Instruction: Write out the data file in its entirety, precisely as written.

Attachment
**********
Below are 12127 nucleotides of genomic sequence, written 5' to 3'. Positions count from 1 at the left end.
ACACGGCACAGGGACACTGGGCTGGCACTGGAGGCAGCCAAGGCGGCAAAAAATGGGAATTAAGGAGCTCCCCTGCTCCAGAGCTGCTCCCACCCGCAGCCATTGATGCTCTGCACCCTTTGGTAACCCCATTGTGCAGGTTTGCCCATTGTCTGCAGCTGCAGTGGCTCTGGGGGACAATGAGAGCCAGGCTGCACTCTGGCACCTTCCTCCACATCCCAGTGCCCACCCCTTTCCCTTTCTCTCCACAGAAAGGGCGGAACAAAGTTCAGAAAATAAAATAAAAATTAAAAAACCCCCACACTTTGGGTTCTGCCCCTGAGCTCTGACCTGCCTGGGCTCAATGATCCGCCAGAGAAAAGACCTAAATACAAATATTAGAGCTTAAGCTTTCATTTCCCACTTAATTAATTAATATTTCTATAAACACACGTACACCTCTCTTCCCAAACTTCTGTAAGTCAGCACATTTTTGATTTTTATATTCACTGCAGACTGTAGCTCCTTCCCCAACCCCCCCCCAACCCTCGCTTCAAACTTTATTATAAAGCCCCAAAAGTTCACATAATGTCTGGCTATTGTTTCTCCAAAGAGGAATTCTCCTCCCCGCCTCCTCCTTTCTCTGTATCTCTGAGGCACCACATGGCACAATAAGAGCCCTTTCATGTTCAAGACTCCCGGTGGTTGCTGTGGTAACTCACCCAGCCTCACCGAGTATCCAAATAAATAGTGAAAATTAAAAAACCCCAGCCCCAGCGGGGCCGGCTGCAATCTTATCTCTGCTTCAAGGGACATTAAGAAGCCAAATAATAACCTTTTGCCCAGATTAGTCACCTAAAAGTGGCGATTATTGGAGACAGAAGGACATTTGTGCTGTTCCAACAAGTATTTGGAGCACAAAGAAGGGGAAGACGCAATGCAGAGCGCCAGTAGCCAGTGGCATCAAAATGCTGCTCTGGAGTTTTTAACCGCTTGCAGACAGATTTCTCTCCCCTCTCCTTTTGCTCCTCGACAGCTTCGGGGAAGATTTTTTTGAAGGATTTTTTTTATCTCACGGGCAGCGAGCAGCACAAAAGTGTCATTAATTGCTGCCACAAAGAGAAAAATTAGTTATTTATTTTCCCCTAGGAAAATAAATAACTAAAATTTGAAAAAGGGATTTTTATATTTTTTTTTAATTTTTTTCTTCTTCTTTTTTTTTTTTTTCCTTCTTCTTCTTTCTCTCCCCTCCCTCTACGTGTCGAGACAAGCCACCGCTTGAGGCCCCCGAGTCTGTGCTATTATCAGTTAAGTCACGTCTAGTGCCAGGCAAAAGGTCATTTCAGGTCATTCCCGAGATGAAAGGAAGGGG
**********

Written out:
Below are 12127 nucleotides of genomic sequence, written 5' to 3'. Positions count from 1 at the left end.
ACACGGCACAGGGACACTGGGCTGGCACTGGAGGCAGCCAAGGCGGCAAAAAATGGGAATTAAGGAGCTCCCCTGCTCCAGAGCTGCTCCCACCCGCAGCCATTGATGCTCTGCACCCTTTGGTAACCCCATTGTGCAGGTTTGCCCATTGTCTGCAGCTGCAGTGGCTCTGGGGGACAATGAGAGCCAGGCTGCACTCTGGCACCTTCCTCCACATCCCAGTGCCCACCCCTTTCCCTTTCTCTCCACAGAAAGGGCGGAACAAAGTTCAGAAAATAAAATAAAAATTAAAAAACCCCCACACTTTGGGTTCTGCCCCTGAGCTCTGACCTGCCTGGGCTCAATGATCCGCCAGAGAAAAGACCTAAATACAAATATTAGAGCTTAAGCTTTCATTTCCCACTTAATTAATTAATATTTCTATAAACACACGTACACCTCTCTTCCCAAACTTCTGTAAGTCAGCACATTTTTGATTTTTATATTCACTGCAGACTGTAGCTCCTTCCCCAACCCCCCCCCAACCCTCGCTTCAAACTTTATTATAAAGCCCCAAAAGTTCACATAATGTCTGGCTATTGTTTCTCCAAAGAGGAATTCTCCTCCCCGCCTCCTCCTTTCTCTGTATCTCTGAGGCACCACATGGCACAATAAGAGCCCTTTCATGTTCAAGACTCCCGGTGGTTGCTGTGGTAACTCACCCAGCCTCACCGAGTATCCAAATAAATAGTGAAAATTAAAAAACCCCAGCCCCAGCGGGGCCGGCTGCAATCTTATCTCTGCTTCAAGGGACATTAAGAAGCCAAATAATAACCTTTTGCCCAGATTAGTCACCTAAAAGTGGCGATTATTGGAGACAGAAGGACATTTGTGCTGTTCCAACAAGTATTTGGAGCACAAAGAAGGGGAAGACGCAATGCAGAGCGCCAGTAGCCAGTGGCATCAAAATGCTGCTCTGGAGTTTTTAACCGCTTGCAGACAGATTTCTCTCCCCTCTCCTTTTGCTCCTCGACAGCTTCGGGGAAGATTTTTTTGAAGGATTTTTTTTATCTCACGGGCAGCGAGCAGCACAAAAGTGTCATTAATTGCTGCCACAAAGAGAAAAATTAGTTATTTATTTTCCCCTAGGAAAATAAATAACTAAAATTTGAAAAAGGGATTTTTATATTTTTTTTTAATTTTTTTCTTCTTCTTTTTTTTTTTTTTCCTTCTTCTTCTTTCTCTCCCCTCCCTCTACGTGTCGAGACAAGCCACCGCTTGAGGCCCCCGAGTCTGTGCTATTATCAGTTAAGTCACGTCTAGTGCCAGGCAAAAGGTCATTTCAGGTCATTCCCGAGATGAAAGGAAGGGG